Levy, a former teacher and video producer, is coming to the territory to help direct the festival and to talk about the CQCM program and its related Kids First! rating system for videos, CD-ROMs and television that was "created to identify programing based on its integrity and not on its hype." Kids First! relies on panels of young and adult critics to critique materials being considered for endorsement, and that approach will be a part of the film festival, too.
There will be a few minutes of discussion after each showing, including comments from the audience, and then everyone will mark evaluation forms and turn them in. For the younger children, icons of happy faces, neutral faces and frowning faces are employed, with older folks on hand to help with questions such as: "Do you think your friends would like this video? Why?" and "How much did watching this video make you want to learn more about something you saw?" For the older kids, the questions include "How well did you like the technical presentation?" and "Is it respectful of persons your age? (Explain)."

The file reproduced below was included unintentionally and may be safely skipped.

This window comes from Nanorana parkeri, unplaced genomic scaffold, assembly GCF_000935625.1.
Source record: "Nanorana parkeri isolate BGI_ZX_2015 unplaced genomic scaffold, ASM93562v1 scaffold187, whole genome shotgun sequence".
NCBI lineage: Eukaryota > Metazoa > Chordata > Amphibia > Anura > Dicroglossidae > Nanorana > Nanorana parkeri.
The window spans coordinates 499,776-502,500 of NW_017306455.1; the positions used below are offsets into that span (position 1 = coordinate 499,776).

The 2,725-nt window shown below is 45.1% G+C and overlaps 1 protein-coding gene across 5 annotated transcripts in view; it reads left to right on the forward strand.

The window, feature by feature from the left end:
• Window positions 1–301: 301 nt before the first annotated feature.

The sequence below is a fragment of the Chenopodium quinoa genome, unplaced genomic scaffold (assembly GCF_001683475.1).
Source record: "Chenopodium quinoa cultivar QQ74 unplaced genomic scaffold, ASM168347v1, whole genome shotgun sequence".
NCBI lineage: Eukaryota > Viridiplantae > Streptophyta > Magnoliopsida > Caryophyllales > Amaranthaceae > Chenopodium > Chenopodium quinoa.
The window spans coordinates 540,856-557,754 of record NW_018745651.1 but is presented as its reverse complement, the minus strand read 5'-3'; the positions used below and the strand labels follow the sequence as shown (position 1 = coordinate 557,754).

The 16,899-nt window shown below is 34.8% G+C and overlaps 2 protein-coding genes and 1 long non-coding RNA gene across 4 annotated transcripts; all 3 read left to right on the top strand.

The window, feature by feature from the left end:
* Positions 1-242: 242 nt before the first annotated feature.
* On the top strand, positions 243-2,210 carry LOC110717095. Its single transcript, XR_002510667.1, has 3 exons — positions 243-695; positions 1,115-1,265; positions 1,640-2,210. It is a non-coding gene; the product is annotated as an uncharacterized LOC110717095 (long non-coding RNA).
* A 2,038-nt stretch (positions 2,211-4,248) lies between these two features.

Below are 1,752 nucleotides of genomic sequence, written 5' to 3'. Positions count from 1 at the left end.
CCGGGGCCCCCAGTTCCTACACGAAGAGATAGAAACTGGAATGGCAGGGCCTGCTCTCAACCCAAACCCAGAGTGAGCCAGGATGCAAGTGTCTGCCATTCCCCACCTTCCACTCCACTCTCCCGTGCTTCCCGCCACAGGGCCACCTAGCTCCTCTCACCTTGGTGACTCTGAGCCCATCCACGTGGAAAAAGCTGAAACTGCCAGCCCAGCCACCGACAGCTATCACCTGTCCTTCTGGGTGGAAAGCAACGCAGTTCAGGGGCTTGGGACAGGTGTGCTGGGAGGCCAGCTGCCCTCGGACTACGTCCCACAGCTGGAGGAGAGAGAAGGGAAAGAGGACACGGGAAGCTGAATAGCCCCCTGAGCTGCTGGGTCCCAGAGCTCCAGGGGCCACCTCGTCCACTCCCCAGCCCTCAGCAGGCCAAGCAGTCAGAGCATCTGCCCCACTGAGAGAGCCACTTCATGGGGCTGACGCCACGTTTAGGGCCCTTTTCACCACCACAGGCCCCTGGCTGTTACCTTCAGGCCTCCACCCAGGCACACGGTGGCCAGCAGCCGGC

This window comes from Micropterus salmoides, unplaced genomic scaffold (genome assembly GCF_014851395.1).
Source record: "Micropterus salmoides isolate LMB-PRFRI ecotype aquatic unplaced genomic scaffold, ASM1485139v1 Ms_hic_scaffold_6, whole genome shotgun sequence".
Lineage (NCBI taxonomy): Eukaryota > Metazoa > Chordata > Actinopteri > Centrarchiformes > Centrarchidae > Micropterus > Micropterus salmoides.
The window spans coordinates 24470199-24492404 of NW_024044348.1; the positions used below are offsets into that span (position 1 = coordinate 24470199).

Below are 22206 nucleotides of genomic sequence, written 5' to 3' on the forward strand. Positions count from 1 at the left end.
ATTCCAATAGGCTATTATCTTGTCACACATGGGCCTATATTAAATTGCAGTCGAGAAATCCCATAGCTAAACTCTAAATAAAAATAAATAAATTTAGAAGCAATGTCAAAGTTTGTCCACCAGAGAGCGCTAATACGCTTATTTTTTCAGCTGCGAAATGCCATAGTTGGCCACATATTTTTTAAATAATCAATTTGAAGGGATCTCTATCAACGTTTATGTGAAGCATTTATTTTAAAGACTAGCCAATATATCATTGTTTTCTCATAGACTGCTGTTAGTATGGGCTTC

The critics' session will be a panel discussion by a jury of young people who will get some training first in how to critique a film. Foster has lined up some volunteers but is looking for more, ages 12 to 18. Levy will conduct a training session of less than two hours for those who want to serve on the panel, at a time and place to be determined.
"We understand kids' ability to look at deeper messages in stories and films," Levy says. "We're not showing any ‘goody two-shoes' pictures. We've selected films that have some chewy issues. . . We're challenging the youngsters to come see for themselves. All of these titles have been endorsed by kids their ages, and we wouldn't be showing them if we hadn't gotten great reviews."
Tickets are $4 per person (child or adult) per movie. However, there are two ways around that: First, for $10 you can get a day pass good for everything. Second, Foster is hoping to have enough corporate support for scholarships to make sure "that nobody is turned away who wants to come – especially if there are four or five children in a family."